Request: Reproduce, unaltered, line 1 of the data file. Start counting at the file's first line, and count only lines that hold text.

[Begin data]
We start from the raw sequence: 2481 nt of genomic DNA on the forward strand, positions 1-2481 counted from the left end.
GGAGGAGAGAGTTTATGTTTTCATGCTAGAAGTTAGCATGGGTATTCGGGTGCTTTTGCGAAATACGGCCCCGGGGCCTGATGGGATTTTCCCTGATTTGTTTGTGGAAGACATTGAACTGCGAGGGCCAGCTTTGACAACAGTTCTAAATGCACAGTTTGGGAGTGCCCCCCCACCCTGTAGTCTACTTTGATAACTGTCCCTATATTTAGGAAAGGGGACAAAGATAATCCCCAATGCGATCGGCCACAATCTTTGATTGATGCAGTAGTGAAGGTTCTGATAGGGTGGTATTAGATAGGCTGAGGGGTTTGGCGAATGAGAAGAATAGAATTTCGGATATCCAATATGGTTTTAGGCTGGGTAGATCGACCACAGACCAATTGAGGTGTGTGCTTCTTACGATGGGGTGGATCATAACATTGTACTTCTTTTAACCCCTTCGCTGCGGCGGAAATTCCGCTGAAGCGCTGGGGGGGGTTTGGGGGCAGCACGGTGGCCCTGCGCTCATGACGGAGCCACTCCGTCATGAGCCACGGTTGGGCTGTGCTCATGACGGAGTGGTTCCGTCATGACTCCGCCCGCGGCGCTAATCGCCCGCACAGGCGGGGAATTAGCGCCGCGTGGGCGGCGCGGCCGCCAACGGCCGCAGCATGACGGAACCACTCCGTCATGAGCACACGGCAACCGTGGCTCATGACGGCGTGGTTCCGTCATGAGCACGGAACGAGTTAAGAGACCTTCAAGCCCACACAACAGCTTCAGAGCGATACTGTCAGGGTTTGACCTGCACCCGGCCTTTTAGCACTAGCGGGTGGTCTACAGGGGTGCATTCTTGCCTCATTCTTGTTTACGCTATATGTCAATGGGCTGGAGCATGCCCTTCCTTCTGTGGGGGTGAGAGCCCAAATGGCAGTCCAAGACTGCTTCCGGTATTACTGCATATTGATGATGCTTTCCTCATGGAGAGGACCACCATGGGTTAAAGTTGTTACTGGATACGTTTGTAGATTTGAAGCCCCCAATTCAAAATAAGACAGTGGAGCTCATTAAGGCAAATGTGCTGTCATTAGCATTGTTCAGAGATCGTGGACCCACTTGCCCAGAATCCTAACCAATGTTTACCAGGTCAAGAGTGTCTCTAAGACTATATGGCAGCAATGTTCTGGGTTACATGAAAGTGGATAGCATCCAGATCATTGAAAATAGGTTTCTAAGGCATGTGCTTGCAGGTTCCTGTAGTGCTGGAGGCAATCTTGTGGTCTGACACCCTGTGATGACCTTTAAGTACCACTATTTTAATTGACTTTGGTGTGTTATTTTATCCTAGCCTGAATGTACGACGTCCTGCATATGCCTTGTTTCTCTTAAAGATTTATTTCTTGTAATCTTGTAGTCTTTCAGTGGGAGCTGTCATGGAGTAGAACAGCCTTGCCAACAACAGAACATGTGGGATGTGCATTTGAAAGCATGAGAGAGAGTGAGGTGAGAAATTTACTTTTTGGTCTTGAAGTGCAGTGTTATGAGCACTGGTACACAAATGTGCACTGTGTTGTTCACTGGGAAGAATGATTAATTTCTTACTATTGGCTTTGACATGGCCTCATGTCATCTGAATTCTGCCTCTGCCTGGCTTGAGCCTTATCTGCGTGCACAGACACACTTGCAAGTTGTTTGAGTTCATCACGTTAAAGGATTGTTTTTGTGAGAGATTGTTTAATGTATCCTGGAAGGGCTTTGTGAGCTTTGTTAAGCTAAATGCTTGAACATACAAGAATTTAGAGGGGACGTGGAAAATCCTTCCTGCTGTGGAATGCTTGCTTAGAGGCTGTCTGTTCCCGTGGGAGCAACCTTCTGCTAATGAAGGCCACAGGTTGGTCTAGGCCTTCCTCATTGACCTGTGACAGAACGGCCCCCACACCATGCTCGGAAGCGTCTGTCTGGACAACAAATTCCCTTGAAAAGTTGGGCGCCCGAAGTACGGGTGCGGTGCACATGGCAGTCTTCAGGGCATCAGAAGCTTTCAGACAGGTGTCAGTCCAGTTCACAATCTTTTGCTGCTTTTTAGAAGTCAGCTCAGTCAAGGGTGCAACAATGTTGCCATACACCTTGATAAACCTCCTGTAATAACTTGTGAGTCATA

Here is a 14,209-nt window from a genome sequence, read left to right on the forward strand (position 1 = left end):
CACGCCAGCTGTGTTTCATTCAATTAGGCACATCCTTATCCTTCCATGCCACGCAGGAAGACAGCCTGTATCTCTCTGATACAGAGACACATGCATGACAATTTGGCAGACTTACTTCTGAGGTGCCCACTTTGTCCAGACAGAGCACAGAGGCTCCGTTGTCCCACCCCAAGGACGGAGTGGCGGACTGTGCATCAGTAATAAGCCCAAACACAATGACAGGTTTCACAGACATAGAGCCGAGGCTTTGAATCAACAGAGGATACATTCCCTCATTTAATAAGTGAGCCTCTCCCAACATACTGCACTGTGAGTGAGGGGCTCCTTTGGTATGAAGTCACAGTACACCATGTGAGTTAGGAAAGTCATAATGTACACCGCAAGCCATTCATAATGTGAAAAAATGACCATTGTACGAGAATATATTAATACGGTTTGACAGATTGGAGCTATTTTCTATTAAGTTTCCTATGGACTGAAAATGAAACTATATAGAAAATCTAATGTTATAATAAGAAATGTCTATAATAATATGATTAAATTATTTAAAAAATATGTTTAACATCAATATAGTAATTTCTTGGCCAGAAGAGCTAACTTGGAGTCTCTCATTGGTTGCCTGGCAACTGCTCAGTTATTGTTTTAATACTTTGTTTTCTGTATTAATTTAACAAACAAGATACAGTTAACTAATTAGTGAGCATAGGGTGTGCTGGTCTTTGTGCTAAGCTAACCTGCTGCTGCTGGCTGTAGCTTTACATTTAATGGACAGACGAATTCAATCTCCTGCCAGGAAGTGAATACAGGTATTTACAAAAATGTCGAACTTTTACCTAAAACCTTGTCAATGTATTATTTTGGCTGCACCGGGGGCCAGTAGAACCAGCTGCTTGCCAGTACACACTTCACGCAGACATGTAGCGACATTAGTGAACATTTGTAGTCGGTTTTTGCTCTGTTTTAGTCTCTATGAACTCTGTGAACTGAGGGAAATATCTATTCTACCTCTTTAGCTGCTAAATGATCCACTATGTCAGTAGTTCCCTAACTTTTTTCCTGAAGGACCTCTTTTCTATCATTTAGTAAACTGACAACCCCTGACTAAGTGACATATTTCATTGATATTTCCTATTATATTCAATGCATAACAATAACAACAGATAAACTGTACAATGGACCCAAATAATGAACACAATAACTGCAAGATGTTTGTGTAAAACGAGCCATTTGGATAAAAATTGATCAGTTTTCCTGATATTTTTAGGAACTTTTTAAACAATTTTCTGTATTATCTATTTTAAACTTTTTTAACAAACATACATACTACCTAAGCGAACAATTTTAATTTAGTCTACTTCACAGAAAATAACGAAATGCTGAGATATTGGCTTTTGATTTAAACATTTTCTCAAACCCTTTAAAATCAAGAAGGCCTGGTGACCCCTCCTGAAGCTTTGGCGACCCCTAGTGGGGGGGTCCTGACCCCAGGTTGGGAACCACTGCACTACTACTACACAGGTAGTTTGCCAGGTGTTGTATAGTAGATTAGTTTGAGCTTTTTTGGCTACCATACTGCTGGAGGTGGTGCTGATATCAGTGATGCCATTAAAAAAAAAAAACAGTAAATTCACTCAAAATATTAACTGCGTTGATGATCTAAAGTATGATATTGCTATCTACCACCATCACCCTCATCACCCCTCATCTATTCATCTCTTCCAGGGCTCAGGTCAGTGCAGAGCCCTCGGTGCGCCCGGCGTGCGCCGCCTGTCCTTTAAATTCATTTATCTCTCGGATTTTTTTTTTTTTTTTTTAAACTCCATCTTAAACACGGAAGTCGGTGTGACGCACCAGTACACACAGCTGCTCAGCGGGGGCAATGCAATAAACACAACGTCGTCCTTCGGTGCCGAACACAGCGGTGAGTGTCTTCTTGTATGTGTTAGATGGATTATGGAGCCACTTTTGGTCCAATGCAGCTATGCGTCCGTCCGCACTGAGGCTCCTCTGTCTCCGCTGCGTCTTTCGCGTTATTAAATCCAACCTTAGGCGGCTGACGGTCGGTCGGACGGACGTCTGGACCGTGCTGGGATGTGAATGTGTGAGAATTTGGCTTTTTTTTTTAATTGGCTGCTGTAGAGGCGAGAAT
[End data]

We start from the raw sequence: 2481 nt of genomic DNA on the forward strand, positions 1-2481 counted from the left end.